Adonis Diaries

Lawsuits over free speech, again and again: Cities that broke up Occupy camps face lawsuits

Posted on: December 27, 2011

Lawsuits over free speech: Cities that broke up Occupy camps face lawsuits

For the time being, most major Occupy Wall Street encampments in the U.S. have been dispersed, but regrouping around the corners. City governments are facing a flurry of lawsuits in which protesters are asserting their constitutional rights to free speech and assembly and challenging authorities’ use of force to break up tent cities.

In this photo from Nov.18,  Davis Police Lt. John Pike uses pepper spray to move Occupy UC Davis protesters while blocking their exit from the school’s quad in Davis, Calif. (The Enterprise, Wayne Tilcock, File / Associated Press )

  • ( The Enterprise, Wayne Tilcock, File / Associated Press ) - FILE - In this Nov. 18, 2011 file photo, University of California, Davis Police Lt. John Pike uses pepper spray to move Occupy UC Davis protesters while blocking their exit from the school’s quad in Davis, Calif. Most major Occupy Wall Street encampments in the U.S. have been dispersed, but they live on in a flurry of lawsuits in which protesters are asserting their constitutional rights to free speech and assembly and challenging authorities’ use of force to break up tent cities.
  • ( The Tribune, Jane Tyska / Associated Press ) - FILE - In this Oct. 25, 2011 file photo, debris is strewn throughout the Oakland Occupy encampment at Frank Ogawa Plaza after Oakland Police disbanded the tent community in Oakland, Calif. Most major Occupy encampments have been dispersed, but they live on in a flurry of lawsuits in which protesters are asserting their constitutional rights to free speech and assembly and challenging authorities’ mass arrests and use of force to break up tent cities.
  • ( Darryl Bush, File / Associated Press ) - FILE - In this Oct. 25, 2011 file photo, Occupy Oakland protesters run from tear gas deployed by police at 14th Street and Broadway in Oakland, Calif. The National Lawyers Guild and the American Civil Liberties Union of Northern California sued the Oakland Police Department in federal court in November, saying police and other agencies violated demonstrators’ Fourth Amendment rights by using excessive force _ including “flash-bang” grenades _ against demonstrators who posed no safety threat. The suit says officials also violated their First Amendment rights to assemble and demonstrate.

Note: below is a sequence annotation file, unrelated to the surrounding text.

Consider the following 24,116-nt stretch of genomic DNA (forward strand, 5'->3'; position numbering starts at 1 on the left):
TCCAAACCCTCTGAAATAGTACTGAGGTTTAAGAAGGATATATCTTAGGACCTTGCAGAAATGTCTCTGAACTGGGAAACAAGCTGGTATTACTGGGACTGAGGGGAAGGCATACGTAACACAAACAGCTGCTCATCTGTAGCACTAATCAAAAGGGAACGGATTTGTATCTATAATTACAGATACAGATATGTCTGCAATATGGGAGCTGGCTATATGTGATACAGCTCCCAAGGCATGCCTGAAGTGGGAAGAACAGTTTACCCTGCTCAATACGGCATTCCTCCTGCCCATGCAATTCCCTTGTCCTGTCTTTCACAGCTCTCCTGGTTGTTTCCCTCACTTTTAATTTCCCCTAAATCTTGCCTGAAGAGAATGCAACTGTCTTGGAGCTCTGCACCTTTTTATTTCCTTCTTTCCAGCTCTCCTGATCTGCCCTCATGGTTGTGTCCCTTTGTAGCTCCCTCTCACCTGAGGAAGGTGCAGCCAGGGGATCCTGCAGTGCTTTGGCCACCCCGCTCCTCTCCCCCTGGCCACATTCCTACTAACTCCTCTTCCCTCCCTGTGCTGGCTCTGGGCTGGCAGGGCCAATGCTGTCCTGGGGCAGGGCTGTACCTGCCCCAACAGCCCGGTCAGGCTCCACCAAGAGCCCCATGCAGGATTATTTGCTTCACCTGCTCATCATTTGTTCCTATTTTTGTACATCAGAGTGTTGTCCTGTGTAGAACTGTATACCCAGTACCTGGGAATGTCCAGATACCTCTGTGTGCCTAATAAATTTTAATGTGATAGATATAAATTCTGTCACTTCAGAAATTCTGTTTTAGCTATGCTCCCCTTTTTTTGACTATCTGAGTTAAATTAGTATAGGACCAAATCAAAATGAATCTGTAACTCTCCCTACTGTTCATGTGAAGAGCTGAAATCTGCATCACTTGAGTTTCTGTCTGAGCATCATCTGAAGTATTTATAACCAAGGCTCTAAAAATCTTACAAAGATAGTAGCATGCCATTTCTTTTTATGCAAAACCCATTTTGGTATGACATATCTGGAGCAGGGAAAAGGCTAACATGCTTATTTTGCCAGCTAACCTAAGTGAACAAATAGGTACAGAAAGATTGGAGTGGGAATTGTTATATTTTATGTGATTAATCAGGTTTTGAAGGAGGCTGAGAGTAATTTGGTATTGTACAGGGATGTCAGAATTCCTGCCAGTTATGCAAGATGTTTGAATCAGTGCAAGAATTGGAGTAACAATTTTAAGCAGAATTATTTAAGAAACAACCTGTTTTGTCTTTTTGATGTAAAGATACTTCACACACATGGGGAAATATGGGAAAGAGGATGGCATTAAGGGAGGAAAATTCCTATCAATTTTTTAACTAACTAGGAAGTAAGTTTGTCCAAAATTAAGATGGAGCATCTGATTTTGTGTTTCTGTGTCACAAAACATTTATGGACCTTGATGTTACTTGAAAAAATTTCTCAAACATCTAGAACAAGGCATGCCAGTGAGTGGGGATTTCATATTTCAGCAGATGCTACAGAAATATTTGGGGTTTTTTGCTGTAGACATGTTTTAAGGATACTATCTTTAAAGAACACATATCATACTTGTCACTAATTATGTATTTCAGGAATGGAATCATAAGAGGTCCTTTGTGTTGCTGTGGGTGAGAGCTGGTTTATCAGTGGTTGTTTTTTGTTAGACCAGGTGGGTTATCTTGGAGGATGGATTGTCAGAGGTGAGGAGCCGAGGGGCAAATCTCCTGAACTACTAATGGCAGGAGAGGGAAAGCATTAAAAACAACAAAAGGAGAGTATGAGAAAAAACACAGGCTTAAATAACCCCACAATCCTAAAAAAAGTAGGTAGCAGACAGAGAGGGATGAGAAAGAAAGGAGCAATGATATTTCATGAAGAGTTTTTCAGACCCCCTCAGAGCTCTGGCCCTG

Yvette Felarca is among those suing campus police and administration officials at the University of California, Berkeley, after officers forcefully dispersed a group of Occupy protesters and others rallying for public education last month. Felarca, a middle school teacher and organizer with the civil rights organization “By Any Means Necessary” filed the suit. Felacra said: “I was standing, arms linked with other demonstrators’, before a line of police officers. The police moved in after some tents were set up on a lawn. I was chanting and yelling when a police officer hit me in the throat, in the ribs, abdomen and back with his baton, and I watched others bear repeated blows”.  She resumed: “The brutality was absolutely designed to chill the speech of students in the movement and literally try to beat and terrorize our right to criticize, to think critically and to act on that criticism.” The university has called it “disconcerting” that the suit contains “so many inaccuracies.”